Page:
As a national figure he attended the Indian National Congress session held in Pune as the representative of the then Bombay province in 1895 and was an early leader of the Congress along with his friends Chief Justice Mahadev Ranade and Sr. Narayan Chandavarkar. Ex-Prime Minister Indira Gandhi (Congress president) with top Congress politician Vadilal Chitrabhuj Gandhi visited VRG’s house and met Dhiraj Mohanlal Gandhi, the grandson of VRG (a key person of Hindu Mahasabha, Mumbai) and paid homage to VRG.
Virchand Gandhi lectured on the political and industrial outlook in India in Large Hall of William Science building on December 19, 1898. Another international participation as All-India sole delegate was at the international conference of commerce in 1899 where he lectured on the trade relations between the USA and India.
Modern research about VRG reveals that at several instances Mahatma Gandhi was misunderstood as V R Gandhi.
In a June 13, 1931, letter, Mahatma Gandhi clarifies to Miss Emelia Mac Bean of Chicago when she mistook him as VRG, “Madam, I have your letter for which I thank you. You are giving me credit of which I am wholly undeserving. You are thinking of another Mr. Gandhi my namesake but in no way related to me. He and I were, however, friends and lived together for some time. You will be sorry to hear that he died many years ago, leaving an only son. It was he who visited America and made many friends. I have never had the privilege of visiting your continent.”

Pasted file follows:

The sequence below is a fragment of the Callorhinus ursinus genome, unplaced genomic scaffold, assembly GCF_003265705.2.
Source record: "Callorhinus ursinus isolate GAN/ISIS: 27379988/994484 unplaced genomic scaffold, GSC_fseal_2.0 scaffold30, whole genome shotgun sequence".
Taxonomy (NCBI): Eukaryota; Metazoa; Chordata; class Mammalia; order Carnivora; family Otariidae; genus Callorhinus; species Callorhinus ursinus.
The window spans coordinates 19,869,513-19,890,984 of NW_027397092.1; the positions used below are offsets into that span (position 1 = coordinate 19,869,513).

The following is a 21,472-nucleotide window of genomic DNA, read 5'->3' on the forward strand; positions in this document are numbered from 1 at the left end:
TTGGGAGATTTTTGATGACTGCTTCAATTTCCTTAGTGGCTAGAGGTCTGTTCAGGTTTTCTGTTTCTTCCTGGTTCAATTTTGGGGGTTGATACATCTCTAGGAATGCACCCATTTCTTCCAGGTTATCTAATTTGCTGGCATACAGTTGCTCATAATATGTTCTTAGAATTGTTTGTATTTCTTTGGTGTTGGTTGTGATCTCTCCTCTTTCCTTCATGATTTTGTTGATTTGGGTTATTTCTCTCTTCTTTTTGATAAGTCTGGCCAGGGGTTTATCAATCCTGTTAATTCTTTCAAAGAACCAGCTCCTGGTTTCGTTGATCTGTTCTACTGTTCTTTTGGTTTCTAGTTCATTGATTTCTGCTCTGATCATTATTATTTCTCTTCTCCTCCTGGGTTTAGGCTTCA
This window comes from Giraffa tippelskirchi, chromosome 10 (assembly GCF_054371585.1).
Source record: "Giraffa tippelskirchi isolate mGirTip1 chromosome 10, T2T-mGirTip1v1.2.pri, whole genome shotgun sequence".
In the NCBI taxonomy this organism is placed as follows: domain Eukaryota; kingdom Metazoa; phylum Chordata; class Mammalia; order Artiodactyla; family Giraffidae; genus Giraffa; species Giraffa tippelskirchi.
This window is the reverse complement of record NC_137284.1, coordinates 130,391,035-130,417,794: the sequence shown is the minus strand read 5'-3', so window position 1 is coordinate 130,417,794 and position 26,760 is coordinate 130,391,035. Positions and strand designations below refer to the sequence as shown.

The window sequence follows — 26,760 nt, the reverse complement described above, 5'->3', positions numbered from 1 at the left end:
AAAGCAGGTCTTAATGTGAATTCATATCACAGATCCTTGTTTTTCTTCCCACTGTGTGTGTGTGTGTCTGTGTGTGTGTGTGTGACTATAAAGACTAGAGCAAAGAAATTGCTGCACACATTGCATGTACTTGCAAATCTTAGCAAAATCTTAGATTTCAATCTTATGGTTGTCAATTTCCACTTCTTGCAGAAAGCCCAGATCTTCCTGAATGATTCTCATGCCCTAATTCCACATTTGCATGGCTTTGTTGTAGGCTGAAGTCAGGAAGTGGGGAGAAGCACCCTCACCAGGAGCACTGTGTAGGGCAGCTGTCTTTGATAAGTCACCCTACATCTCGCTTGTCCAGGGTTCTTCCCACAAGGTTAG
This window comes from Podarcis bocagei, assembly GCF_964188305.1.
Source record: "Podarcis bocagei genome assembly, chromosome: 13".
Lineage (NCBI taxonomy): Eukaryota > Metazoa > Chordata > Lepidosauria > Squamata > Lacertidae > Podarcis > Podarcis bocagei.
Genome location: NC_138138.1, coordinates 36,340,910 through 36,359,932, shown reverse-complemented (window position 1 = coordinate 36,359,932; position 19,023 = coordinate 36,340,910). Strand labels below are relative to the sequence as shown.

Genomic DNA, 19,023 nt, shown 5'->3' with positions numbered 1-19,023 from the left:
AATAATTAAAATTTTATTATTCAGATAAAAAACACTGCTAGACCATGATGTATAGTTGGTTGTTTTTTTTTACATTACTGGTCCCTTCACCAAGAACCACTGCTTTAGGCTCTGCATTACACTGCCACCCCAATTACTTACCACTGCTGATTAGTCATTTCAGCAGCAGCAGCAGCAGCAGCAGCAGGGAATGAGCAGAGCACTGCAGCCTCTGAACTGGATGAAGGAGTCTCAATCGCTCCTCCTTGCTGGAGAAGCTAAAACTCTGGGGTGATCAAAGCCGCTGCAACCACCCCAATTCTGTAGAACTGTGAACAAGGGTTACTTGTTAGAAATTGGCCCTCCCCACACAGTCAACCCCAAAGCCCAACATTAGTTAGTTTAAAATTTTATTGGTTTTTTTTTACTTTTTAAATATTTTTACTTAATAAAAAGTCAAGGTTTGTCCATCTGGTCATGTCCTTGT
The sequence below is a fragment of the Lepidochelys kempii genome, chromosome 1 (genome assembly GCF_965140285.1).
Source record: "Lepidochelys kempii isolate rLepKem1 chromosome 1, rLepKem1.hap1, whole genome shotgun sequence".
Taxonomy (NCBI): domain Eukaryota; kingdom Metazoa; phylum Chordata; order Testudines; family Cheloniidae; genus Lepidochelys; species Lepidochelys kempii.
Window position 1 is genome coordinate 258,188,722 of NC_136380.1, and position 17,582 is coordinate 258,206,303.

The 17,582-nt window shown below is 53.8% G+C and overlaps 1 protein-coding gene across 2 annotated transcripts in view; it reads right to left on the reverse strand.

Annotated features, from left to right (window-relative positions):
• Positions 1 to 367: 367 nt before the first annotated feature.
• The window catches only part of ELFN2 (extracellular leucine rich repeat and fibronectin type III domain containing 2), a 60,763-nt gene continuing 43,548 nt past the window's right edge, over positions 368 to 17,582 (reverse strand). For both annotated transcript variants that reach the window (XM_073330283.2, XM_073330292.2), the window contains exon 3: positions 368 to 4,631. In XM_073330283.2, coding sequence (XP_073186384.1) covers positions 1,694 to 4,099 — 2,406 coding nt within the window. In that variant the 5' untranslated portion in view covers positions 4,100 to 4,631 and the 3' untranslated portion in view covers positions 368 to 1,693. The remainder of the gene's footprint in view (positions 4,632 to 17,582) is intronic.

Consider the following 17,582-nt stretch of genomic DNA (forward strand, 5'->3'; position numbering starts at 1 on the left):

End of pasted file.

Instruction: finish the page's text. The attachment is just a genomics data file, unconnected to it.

Mark Twain, father of American literature, was too impressed by Virchand Gandhi and his philosophy. His newspaper Buffalo Express had widely covered VRG when Mark Twain visited India. VRG displayed his hospitality and accompanied him to Byculla, Mumbai Jain temples on 25 January 1896. In his ‘Mark Twain on Biblical and Hindu Miracles’, GB Singh states that Virchand Gandhi had met Mark Twain on his visit to India but somehow ‘Inventing Mark Twain: The Lives of Samuel Langhorne Clemens’ by Andrew Hoffman mistook Virchand Gandhi as Mahatma Gandhi. Mahatma Gandhi, at this stage of Mark Twain’s travel, was living in South Africa.
H.S. Olcott was lawyer and the cofounder and first president of the Theosophical Society. Pyarelal in his book ‘Mahatma Gandhi’ also brings to our notice that it was Virchand Gandhi who lectured at Blavatsky Lodge, where H.S. Olcott presided over the function (Old Diary Leaves – Henry S. Olcott) and they interacted with each other and in his diary he mentioned VRG as a “distinguished Jain”, but Josephine Ransom seems to have mixed up M.K. Gandhi with Virchand Gandhi and wrongly mentioned that Olcott was introduced to M.K. Gandhi and this time also M.K. Gandhi was in South Africa.
Old Diary Leaves by H.S. Olcott mentions, “A profound impression was created by the discourses of Professor GN Chakravarti and Mrs Besant, who is said to have risen to unusual heights of eloquence, so exhilarating were the influences of the gathering.” Besides those who represented our society and religions, especially Vivekananda, VR Gandhi, Dharmapala, captivated the public, who had only heard of Indian people through the malicious reports of interested missionaries, and were now astounded to see before them and hear men who represented the ideal of spirituality and human perfectibility as taught in their respective sacred writings.
Said one Chicago editor: ‘We have been for years spending millions of dollars in sending missionaries to convert these men and have had very little success; they have sent over a few men and have converted everybody.”